Cypriot women bullied out of work

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Cypriot women are being mobbed out of their jobs after giving birth, during pregnancy, or after turning down sexual advances, as legislation does not protect them, said Law Commissioner Louiza Christodoulidou Zannetou.

At a conference on “Mobbing and sexual harassment at the workplace”, Zannetou said that complaints received by her office had been steadily rising.

The commissioner also acts as the head of the national Gender Equality in Employment and Vocational Training Committee.

She said the percentage of employees who dare to report incidents of gender discrimination or harassment in their workplace is very small, with 90% of the victims being women.

The situation is made more difficult because there is no legislation on mobbing in Cyprus to protect them from it.

Zannetou argued the legislative gap could be regulated based on existing laws.

“Since we have the Equal Treatment of Men and Women in Employment and Vocational Training Act of 2002 and the complaint management mechanism, there is no reason why mobbing should not be regulated by law”.

The EU member states began to adopt provisions for workplace bullying in 1990; however, in Cyprus, the issue has not been picked up.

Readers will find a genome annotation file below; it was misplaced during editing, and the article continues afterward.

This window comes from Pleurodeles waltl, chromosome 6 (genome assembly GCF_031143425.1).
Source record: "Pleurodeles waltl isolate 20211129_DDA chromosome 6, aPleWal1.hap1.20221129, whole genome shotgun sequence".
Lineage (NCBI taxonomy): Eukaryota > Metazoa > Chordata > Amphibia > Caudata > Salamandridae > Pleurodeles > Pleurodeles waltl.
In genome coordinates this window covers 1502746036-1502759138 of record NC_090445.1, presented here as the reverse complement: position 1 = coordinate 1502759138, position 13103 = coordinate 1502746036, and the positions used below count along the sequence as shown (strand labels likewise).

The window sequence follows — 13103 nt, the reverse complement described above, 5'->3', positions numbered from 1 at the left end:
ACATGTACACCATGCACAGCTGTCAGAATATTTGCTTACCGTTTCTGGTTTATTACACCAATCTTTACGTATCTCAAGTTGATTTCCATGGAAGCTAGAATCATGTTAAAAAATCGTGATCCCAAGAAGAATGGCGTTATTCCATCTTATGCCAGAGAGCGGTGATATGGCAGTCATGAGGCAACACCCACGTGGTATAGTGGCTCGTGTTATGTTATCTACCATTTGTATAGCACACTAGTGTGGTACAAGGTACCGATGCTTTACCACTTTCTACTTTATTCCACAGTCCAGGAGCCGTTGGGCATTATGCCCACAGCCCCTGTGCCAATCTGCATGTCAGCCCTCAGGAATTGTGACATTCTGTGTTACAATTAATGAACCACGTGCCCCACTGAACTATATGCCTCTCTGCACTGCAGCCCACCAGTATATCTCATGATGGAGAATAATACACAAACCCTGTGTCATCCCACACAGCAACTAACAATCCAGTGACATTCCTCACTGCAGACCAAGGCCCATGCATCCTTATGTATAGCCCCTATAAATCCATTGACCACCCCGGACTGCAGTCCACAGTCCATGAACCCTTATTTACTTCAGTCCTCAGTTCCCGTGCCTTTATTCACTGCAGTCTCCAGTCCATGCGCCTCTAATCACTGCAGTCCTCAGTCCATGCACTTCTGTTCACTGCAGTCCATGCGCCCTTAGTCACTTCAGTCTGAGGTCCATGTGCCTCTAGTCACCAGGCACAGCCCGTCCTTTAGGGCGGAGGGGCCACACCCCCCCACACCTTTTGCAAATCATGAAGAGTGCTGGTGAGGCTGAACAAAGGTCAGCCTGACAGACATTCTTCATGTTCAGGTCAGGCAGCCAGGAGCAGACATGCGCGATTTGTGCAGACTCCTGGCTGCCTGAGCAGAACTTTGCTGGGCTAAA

About sexual harassment at work, which is a criminal offence, she said that 9 out of 10 victims are women, but very few come forward to file a complaint.

The conference on mobbing and sexual harassment was organised by the Cyprus Independent Union of Civil Servants ASDYK under the auspices of the Gender Equality Commissioner.

Gender expert Dr Anna Pilavaki said that one in three women across the EU had reported some form of sexual harassment.

European statistics show that only 8%-10% of victims file a complaint.

The Commissioner for Gender Equality, Josie Christodoulou, said: “Research and studies show that victims always say no, either verbally or indirectly, but usually the harasser deliberately ignores the refusal”.

“On the contrary, harassers accuse the victim of playing hard to get”.

She said it’s the employer’s responsibility for a safe reporting environment without fear of retaliation and the government’s intentions to address gender-based discrimination.

ASDYK’s chair George Horattas noted that many workers who experience insulting and demeaning behaviour or are victims of harassment do not complain for fear of retaliation and to avoid social stigma.

“This victimisation even affects the health of the person, who sometimes chooses resignation to escape from the situation.”

Dr Panayiotis Stavrinides, Associate Professor of Psychology at the University of Cyprus, said that workplace bullying is never an isolated incident, but it is intentional, and in most cases, it escalates.

Victims suffer from chronic anxiety and depression.

He said they do not report the incidents out of “fear, shame and guilt”.